My sister left me a phone message : “I think Mom has had a stroke.” It was shorthand for us, a message my sister and I have exchanged many times, whenever our mother was particularly difficult or unreasonable.“Having a stroke” meant our mother was irrational, belligerent, mean, needy or any of the other possibilities that crop up regularly between women who care too much for each other. If I called my sister back every time our mother “had a stroke,” I would have to wear a phone headset and my sister would need to invest in a toll-free number.
Several hours later, I got a more frantic message from my sister. “Didn’t you get my message? I’m in the emergency room with Mom. I think she’s had a stroke.” And then she added, because she must have figured out why I hadn’t called her back: “A real stroke.” So began a journey that was to teach me about a lot of clichés; among them, the limits of love and the importance of not losing heart. And this is where Mom’s dogs,Daisy and Pumpkin, come in, for in many ways,we were in the same bind:We were three gals who had lost our mommy, and we didn’t know what we were going to do next.
To say that Daisy and Pumpkin are Mom’s dogs is like saying that there’s a lot of water in the Pacific Ocean. It’s essentially true, but it doesn’t begin to describe the degree or the depth of the situation. My mother has always had dogs and has always been devoted to them, but since my father’s death12years ago, and my aunt’s death a few years later, Daisy and Pumpkin have become her family, her tribe and her friend base. “My fur people,”Mom calls them. It fell to me, in the midst of dealing with Mom’s medical crisis, her frantic friends and her unraveling life, to figure out what to do with Daisy and Pumpkin.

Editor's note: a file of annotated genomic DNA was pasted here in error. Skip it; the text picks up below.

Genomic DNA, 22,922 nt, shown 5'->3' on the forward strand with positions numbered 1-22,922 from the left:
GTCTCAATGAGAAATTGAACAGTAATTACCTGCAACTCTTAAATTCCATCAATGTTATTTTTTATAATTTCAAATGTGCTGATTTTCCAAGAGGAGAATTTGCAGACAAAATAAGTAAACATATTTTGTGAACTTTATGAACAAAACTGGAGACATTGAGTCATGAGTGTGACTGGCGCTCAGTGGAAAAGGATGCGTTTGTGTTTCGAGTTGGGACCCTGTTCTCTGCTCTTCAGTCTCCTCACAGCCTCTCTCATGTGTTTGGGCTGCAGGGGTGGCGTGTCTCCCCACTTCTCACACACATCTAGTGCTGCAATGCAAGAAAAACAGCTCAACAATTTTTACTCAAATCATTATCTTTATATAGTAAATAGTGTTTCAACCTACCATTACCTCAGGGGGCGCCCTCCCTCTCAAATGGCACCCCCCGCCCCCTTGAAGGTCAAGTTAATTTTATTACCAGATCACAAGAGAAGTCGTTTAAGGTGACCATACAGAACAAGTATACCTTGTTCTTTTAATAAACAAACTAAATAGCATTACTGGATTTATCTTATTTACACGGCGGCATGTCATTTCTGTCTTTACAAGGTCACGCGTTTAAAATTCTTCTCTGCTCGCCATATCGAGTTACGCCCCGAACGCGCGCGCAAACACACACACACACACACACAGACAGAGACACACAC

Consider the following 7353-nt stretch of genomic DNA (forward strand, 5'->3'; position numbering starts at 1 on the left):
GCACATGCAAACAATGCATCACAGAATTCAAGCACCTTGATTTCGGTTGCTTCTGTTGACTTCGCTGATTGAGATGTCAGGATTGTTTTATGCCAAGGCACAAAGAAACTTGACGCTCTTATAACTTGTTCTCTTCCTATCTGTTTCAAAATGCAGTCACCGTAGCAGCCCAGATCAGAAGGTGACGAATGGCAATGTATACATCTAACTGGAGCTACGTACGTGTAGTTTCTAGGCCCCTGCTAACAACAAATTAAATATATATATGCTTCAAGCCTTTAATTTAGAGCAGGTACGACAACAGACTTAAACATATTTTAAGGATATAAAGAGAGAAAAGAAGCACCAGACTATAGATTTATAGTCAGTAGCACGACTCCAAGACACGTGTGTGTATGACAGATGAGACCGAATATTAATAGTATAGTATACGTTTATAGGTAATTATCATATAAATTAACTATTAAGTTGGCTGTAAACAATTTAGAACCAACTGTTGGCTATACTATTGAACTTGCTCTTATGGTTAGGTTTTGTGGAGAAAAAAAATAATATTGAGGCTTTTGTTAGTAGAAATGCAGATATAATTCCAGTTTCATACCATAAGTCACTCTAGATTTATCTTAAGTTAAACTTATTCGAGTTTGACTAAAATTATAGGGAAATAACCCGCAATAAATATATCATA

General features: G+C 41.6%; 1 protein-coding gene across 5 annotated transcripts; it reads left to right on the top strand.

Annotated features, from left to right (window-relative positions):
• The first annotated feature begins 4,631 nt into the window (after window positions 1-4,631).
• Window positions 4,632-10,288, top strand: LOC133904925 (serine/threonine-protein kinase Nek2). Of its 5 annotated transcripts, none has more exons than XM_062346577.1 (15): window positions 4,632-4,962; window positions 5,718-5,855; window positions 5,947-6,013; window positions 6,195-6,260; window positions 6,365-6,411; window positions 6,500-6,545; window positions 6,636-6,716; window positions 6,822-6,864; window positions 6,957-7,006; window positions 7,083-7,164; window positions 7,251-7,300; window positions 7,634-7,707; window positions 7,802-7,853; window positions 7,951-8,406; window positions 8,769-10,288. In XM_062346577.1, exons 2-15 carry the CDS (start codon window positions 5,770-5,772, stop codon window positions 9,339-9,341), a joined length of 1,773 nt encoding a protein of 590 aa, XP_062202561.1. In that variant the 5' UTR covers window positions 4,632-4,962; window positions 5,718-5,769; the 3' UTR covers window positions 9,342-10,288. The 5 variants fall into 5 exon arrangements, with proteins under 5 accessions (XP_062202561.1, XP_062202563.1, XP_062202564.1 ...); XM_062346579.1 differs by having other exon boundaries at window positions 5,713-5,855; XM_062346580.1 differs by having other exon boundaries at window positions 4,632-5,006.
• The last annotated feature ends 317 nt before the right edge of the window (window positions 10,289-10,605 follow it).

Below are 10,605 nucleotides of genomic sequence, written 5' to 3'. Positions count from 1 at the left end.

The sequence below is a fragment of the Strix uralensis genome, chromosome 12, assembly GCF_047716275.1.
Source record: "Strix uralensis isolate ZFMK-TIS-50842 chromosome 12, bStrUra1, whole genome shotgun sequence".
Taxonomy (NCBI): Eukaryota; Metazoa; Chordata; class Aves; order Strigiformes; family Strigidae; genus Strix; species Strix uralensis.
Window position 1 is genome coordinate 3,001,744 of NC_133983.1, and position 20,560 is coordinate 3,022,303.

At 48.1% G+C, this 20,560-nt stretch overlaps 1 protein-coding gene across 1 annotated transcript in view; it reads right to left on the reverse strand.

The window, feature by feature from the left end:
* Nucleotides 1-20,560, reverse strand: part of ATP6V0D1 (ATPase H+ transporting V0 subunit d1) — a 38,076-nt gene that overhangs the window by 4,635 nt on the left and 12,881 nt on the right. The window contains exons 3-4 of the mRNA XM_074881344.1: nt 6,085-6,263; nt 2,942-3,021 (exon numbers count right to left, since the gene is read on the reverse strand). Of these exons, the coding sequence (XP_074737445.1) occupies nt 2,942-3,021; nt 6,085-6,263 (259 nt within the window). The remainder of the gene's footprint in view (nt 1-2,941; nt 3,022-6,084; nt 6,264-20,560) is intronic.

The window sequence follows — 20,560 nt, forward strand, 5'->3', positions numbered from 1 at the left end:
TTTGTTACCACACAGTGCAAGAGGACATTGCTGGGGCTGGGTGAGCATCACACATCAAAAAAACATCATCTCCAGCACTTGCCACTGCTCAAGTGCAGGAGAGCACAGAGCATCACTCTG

Of course, I had promised my mother —five years ago and nearly every week since then—that if anything ever happened to her I would take care of her dogs.And so I began to call her friends, relatives and acquaintances. Everyone wanted to help.“What can we do?” they asked.“What we really need,”I told them, “is for someone to take care of the dogs.” “Well,” they’d say,“what else can we do?” Several people offered to help by taking the dogs to the vet to be “put down.” Even the local no-kill shelter said,“Bring them in and we’ll euthanize them.” I learned quickly that being alone, elderly and female is perilous, whether one is canine or human. Every day I would return from the hospital and tell the dogs not to worry, that I would think of something. And every day, as it became clear that Mom would not be able to return home, I said it with less conviction.
I admit that Daisy and Pumpkin were a hard sell. Here is the ad I would have had to run in order to find a new home for them: “Wanted. Home for two 14- year-old, deaf, possibly blind, obese, flearidden, mangy, matted, incontinent dogs. Have never heard the word ‘No.’Will eat only Beef ’n’Cheese Snausages and Booda Smacklepuffs Chicken Quesadilla Dog Treats, and then only if you hand-feed them one by one. Both bark incessantly, so you’ll never have trouble with burglars (or your friends, ever again) entering your house. No need to walk them; they just pee on the carpet when nature calls. Comfy sofa a must.” But finding a new home for them wasn’t an option, because even though Mom could hardly speak, she mustered enough strength to tell me she would die if anything happened to her dogs. Every day in the hospital, it was the same story: How are the dogs? Who’s taking care of the dogs? When can I see the dogs? It was her mantra, one of the few ways we had to measure that she hadn’t lost her mind entirely. If she stops asking for the dogs, I decided, we’ll declare her gone.
Daisy and Pumpkin had each been through adoption fairs, foster homes and humane societies before my mother took them in. Mom had spotted Daisy at an adoption fair and had fallen madly in love. She had made my father sit on Daisy’s crate while she went to fill out the forms, so afraid was she that someone else would snap Daisy up.Daisy had been with Mom through my father’s illness and death and has been her companion during all the years since. Pumpkin had been my Aunt Barbara’s dog, and Mom had ended up with her after Barbara’s early death from brain cancer, when there was no one else who could take her. This was at least the third time that no one had wanted Pumpkin.